# Surface Optimization

1. Oct 2, 2005

### TriTertButoxy

Ok, so here's the problem:

Two circular wire hoops of radius $R$ are spaced a distance $2\ell$ apart. Consider a soap film stretching beatween the two hoops. Due to surface tension the film's equlibrium form is a surface of minimal area. Use the calculus of variations to find this minimal surface.

What happens when $\ell/R$ is small? What happens when $\ell/R$ becomes large? Is there a critical value of $\ell/R$? If so, explain why; find in numerically; and say what happens when one exceeds it.

Calculus of Variations is simple: To "optimize" a quantity, $y(x)$, (i.e. find its minima/maxima), you find the value of $x$ which satisfies $y'(x)=0$.

If the independent is a function which optimizes a quantity (as in the case of this problem),
$$A=\int F(y(x),\,y'(x);\,x)\,dx$$​
the optimized $y(x)$ is given by the solution to the differential equation below (Euler's Equation):
$$\frac{\partial F}{\partial y}-\frac{d}{dx}\left(\frac{\partial F}{\partial y'}\right)=0$$​

Here's what I did. It makes most sense to set this problem in cylindrical coordinates. So, the surface area of the soap film is given by

$$A=\int_0^{2\ell}2\pi r(z)\sqrt{1+r'(z)^2}dz.$$​

Here, we are assuming that there is no angular dependence of $r$. So in anticipation of applying the calculus of variations (Euler's Equation), I evaluated the following quantities for $F(r(z),\,r'(z);\,z)=r(z)\sqrt{1+r'(z)^2}$:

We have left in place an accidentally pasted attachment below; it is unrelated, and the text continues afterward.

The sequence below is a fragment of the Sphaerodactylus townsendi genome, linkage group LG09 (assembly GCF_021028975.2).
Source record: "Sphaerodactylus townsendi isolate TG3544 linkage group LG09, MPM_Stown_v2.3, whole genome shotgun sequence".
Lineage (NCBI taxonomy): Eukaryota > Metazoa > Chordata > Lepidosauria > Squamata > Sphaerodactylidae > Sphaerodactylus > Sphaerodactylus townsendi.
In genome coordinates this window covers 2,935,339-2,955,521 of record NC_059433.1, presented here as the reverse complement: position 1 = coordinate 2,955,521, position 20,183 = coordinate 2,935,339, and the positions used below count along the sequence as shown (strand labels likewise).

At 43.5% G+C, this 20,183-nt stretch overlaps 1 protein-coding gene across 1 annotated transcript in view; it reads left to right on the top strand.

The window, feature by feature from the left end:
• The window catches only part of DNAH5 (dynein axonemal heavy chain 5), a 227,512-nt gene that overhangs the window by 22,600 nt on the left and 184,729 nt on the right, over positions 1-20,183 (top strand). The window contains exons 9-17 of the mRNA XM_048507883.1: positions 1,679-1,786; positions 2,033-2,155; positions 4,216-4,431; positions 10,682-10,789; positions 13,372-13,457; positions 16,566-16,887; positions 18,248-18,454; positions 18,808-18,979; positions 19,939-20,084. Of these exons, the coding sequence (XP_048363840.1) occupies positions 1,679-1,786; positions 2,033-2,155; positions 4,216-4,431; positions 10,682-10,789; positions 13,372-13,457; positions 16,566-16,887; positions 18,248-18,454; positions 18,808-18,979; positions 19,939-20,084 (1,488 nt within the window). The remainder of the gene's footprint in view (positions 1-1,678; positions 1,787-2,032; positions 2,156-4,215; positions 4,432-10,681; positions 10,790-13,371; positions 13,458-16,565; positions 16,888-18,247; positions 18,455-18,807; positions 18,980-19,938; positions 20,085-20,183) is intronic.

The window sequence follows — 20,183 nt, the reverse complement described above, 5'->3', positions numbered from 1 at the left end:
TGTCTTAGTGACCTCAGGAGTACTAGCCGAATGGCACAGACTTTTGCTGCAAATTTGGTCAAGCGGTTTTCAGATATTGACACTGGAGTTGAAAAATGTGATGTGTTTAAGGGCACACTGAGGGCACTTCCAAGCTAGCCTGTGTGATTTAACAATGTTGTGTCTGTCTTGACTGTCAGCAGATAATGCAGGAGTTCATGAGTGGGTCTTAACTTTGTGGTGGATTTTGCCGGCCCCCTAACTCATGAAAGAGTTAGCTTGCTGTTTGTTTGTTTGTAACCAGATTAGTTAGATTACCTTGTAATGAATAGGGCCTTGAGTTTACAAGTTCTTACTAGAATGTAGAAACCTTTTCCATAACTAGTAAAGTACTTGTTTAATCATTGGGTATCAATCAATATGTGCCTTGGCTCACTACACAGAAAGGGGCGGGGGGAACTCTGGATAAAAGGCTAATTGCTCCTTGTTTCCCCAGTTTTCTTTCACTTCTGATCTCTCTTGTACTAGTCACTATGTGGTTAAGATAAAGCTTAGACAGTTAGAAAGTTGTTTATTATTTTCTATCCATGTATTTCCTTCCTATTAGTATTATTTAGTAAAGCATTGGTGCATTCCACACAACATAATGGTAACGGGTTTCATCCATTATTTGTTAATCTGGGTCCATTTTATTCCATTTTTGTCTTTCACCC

$$\frac{\partial F}{\partial r}=\sqrt{1+r'^2}\,,\,\,\,\,\,\,\,\,\frac{\partial F}{\partial r'}=\frac{r(z)r'(z)}{\sqrt{1-r'^2}}\,,\,\,\,\,\text{and}\,\,\,\,\,\,\frac{d}{dz}\left(\frac{\partial F}{\partial r'}\right)=\frac{1-r'^4+rr''}{(1+r'^2)^{3/2}}$$​

Therefore Euler's equation becomes,
$$\frac{1+r'^2-rr''}{(1+r'^2)^{3/2}}=0.$$​
If we disallow the denominator from vanishing, we can simplify this:
$$1+\left(\frac{dr}{dz}\right)^2-r(z)\frac{d^2r}{dz^2}=0.$$​

I have no clue how to approach this. Mathematica gave me some really wierd ugly answer, which when I asked it to FullSimplify, gave an unmanagable expression with hyperbolic sines and cosines. What's the solution to this differential equation, and how do I analytically apply the boundary conditions?